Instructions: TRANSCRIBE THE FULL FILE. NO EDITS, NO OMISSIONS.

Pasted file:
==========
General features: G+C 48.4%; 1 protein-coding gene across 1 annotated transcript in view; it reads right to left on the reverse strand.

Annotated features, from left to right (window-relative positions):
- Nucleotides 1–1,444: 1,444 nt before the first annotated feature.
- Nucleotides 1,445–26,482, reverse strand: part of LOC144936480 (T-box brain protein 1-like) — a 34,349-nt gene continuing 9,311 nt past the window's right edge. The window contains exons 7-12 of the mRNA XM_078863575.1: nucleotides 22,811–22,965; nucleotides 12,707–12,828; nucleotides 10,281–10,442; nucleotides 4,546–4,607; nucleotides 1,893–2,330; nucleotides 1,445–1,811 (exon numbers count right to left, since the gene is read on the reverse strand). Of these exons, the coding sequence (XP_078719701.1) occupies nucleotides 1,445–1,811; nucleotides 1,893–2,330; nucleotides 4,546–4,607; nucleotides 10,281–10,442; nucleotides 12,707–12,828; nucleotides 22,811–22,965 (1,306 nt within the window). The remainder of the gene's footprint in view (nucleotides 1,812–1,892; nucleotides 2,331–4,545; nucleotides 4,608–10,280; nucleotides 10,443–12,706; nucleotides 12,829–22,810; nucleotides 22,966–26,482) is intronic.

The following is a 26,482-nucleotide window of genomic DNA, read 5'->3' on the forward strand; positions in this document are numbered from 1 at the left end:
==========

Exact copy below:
General features: G+C 48.4%; 1 protein-coding gene across 1 annotated transcript in view; it reads right to left on the reverse strand.

Annotated features, from left to right (window-relative positions):
- Nucleotides 1–1,444: 1,444 nt before the first annotated feature.
- Nucleotides 1,445–26,482, reverse strand: part of LOC144936480 (T-box brain protein 1-like) — a 34,349-nt gene continuing 9,311 nt past the window's right edge. The window contains exons 7-12 of the mRNA XM_078863575.1: nucleotides 22,811–22,965; nucleotides 12,707–12,828; nucleotides 10,281–10,442; nucleotides 4,546–4,607; nucleotides 1,893–2,330; nucleotides 1,445–1,811 (exon numbers count right to left, since the gene is read on the reverse strand). Of these exons, the coding sequence (XP_078719701.1) occupies nucleotides 1,445–1,811; nucleotides 1,893–2,330; nucleotides 4,546–4,607; nucleotides 10,281–10,442; nucleotides 12,707–12,828; nucleotides 22,811–22,965 (1,306 nt within the window). The remainder of the gene's footprint in view (nucleotides 1,812–1,892; nucleotides 2,331–4,545; nucleotides 4,608–10,280; nucleotides 10,443–12,706; nucleotides 12,829–22,810; nucleotides 22,966–26,482) is intronic.

The following is a 26,482-nucleotide window of genomic DNA, read 5'->3' on the forward strand; positions in this document are numbered from 1 at the left end: